The big four banks have committed to donating a collective $8.5 million to bushfire recovery efforts.
Both CBA and ANZ have each pledged to give $1 million while Westpac, after being rocked with its recent anti-money laundering scandal, has committed to establishing a $1.5 million fund.
NAB was the last bank to announce its support on Tuesday, pledging to give $5 million to both bushfire recovery and grants for businesses and farmers. It had originally promised $1 million worth of $2,000 grants for customers who have lost their homes last week.
The National Australia Bank's contribution has included a further $3 million to its Disaster Relief fund (now at a total of $4 million), extending its $2,000 emergency relief and recovery grants for business owners and farmers.
It has also committed to $750,000 in donations (now totaling $1 million) to the Australian Red Cross and other local organisations in impacted communities.
Consumers are also able to make donations across NAB banking branches and within the mobile banking app.
Further, NAB employees who have had to evacuate their homes can access a $1,000 grant. It is also granting staff who are also volunteering in emergency services "as much paid crisis leave as they require", as part of a "longstanding policy".
Westpac’s Bushfire Fund includes a number of grants for rural fire services, customers and recovery work.
It has promised $500,000 in total of grants to support customers and employees whose properties have been destroyed, with recipients being able to claim up to $2,000 for accommodation, food and clothing.
Westpac has also allocated $300,000 to volunteer firefighters and $100,000 to the Victoria Bushfire Appeal, along with $250,000 to the Foundation for Rural and Regional Renewal and $350,000 in funds for rebuilding and recovery support, and wildlife rescue and rehabilitation.
The bank has also donated a further $200,000 to the Salvation Army Emergency and Disaster Appeal, and it is accepting donation at its branches and through its mobile banking app.
It has pledged to match any of its employees’ donations to charities providing disaster relief.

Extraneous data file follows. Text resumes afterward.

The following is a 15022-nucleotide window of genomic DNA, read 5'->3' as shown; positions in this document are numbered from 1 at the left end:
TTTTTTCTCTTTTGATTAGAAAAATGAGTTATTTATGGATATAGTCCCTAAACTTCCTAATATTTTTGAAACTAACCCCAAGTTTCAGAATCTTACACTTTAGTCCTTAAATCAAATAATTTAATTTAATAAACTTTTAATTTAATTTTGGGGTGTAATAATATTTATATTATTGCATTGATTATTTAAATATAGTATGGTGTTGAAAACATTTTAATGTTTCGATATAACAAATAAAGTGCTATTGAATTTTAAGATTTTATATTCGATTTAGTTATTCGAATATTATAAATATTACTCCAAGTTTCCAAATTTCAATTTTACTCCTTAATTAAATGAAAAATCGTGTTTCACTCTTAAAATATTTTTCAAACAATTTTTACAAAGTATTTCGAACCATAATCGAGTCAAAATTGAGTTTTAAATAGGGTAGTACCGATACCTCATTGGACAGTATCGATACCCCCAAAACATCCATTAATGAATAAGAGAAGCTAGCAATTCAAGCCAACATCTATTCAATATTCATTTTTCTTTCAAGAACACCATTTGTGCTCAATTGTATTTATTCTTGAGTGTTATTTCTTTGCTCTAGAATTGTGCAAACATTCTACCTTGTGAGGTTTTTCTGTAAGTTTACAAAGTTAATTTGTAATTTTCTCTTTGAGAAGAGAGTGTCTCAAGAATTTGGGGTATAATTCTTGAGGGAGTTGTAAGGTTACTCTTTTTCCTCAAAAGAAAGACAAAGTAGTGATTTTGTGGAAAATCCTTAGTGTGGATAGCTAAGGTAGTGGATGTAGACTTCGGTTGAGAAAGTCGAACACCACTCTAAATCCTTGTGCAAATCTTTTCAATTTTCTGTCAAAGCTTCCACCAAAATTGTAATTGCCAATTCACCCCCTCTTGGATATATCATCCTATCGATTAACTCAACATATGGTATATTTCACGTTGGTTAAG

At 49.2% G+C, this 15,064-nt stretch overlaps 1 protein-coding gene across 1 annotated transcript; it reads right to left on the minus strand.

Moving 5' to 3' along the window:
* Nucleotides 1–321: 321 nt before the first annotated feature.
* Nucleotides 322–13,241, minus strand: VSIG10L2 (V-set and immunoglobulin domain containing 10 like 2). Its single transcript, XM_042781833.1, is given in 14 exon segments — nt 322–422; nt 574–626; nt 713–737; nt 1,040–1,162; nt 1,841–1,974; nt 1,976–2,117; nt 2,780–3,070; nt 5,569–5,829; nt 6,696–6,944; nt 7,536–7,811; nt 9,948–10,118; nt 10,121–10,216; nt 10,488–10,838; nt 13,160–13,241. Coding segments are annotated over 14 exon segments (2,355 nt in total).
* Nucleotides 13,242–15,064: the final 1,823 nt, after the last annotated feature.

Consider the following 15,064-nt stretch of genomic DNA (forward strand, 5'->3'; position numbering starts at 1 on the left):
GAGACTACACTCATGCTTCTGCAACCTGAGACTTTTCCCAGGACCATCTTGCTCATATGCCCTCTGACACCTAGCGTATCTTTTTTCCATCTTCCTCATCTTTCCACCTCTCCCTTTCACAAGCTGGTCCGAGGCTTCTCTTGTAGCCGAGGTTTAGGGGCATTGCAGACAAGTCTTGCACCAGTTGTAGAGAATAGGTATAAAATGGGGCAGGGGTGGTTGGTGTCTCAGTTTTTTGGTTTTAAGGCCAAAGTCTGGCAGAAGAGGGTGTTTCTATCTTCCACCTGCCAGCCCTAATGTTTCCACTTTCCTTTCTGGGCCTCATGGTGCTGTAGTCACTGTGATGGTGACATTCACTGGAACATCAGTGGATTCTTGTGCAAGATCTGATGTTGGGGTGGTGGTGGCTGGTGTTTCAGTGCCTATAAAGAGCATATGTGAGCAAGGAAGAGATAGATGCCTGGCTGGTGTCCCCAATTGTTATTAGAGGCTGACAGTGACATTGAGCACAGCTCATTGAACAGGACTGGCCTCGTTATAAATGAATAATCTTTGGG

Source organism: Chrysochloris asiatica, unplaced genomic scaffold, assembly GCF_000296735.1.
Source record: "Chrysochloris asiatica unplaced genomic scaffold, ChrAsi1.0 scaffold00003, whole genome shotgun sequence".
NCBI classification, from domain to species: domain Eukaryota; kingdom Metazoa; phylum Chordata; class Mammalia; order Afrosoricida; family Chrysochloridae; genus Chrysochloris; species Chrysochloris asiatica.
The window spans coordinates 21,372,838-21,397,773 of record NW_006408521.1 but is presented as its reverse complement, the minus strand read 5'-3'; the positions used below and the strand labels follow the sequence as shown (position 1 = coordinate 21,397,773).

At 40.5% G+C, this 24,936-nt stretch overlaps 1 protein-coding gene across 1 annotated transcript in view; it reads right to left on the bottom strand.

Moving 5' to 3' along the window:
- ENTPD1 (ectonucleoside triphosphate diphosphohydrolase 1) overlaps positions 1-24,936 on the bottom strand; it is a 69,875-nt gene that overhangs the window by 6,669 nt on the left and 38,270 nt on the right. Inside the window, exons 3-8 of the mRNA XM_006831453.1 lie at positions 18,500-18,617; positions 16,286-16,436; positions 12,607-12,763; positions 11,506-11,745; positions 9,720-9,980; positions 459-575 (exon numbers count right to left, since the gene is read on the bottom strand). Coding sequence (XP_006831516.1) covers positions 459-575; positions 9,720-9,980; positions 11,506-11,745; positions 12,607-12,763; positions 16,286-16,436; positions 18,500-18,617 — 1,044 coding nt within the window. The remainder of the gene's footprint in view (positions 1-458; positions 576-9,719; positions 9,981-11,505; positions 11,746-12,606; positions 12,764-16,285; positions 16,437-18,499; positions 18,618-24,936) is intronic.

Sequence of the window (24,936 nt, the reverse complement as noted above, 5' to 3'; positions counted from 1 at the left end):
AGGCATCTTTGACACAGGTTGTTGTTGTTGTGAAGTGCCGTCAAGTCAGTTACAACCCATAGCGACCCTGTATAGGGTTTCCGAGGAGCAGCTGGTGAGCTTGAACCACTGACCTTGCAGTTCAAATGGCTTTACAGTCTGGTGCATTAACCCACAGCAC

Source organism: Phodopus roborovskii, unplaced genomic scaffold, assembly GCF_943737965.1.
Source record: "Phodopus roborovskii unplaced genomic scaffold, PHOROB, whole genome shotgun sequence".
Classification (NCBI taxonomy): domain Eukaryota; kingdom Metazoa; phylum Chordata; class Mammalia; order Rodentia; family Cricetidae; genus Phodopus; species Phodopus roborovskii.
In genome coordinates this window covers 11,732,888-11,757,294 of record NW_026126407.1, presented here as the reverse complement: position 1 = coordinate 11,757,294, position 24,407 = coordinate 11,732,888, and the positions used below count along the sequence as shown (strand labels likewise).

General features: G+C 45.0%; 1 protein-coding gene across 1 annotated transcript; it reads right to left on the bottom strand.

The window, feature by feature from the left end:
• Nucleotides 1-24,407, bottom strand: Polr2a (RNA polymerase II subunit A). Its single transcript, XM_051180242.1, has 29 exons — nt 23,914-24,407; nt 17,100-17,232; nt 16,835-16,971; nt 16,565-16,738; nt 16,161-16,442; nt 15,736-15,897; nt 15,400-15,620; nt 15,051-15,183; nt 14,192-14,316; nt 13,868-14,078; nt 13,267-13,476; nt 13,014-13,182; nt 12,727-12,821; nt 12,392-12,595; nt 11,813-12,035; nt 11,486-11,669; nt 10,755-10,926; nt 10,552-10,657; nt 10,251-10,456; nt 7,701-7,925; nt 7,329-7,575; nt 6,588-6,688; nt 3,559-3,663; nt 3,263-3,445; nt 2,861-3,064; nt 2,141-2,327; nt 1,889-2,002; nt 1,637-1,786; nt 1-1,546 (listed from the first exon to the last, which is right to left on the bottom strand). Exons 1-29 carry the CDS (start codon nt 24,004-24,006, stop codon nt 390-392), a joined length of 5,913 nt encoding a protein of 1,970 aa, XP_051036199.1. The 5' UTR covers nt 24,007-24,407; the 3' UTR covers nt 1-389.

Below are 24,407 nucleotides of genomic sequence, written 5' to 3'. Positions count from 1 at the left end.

ANZ’s pledge has included $300,000 being given to volunteer fire services, with a further $100,000 set aside to match employee donations to volunteer fire services.
Additionally, ANZ is matching employee donations to its key community partners Foodbank Australia, the Australian Red Cross and WWF.
It has committed to giving $500,000 to local community services along with home loan customers affected by the fires and a further contribution to Tennis Australia’s “Aces for Bushfire Relief” initiative running through the Australian Open.
Other support form ANZ includes deployed mobile ATMs at certain local centres and extra cash provisions for communities bordering regions affected by fire, as well as extended special leave for employees who volunteer in emergency services.
On the other hand, CBA has committed to making $750,000 worth of grants to help replace community facilities lost in the fires, as well as giving a further $250,000 to the Australian Red Cross.
The relief grants will each provide up to $20,000 to assist with the replacement and repair of lost or damaged facilities. Community organisations, schools and local fire brigades have been invited to register for support through CBA’s website from Friday, with registrations open until 14 February.
CBA has also extended its Emergency Assistance Package to all volunteer firefighters, previously offered to personal and business customers, which will see them receive benefits such as loan restructuring and waiving of selected fees and charges.
The institution will also be accepting donations to the Red Cross in all branches, as well as in the CommBank app.
‘Urgent assistance is needed’
All of the banks have established financial relief packages for customers – with CBA extending its scheme to all volunteer firefighters.
David Lindberg, chief executive, consumer division at Westpac said the bank’s $1.5 million fund will offer practical help on the ground.
“Urgent assistance is what is needed as many of our customers and communities are facing unprecedented devastation, uncertain futures for their homes, families, businesses and for many, their livelihood,” Mr Lindberg said.
“We are also committed to helping communities recover over the longer term.”
Many to face financial hardship
Meanwhile the Australian Financial Complaints Authority (AFCA) has established an online bushfire support information hub – explaining the financial recovery support the agency can provide to families and small businesses that have been affected.
Rob Guest, executive general manager of customer service & resolution at AFCA has said the body will work with consumers to get insurance and financial claims processed.
He expects many people will find themselves suddenly facing financial hardship.
“Many thousands of people have been affected – homes destroyed, people who can’t access their cash or who have lost their credit cards, or who can’t make loan repayments because they have no job to go to anymore,” Mr Guest said.
“Small businesses will have been lost or be currently inoperable.”
The bushfire support hub is online at AFCA’s website.
Sarah Simpkins is a journalist at Momentum Media, reporting primarily on banking, financial services and wealth.
Prior to joining the team in 2018, Sarah worked in trade media and produced stories for a current affairs program on community radio.
You can contact her on [email protected].
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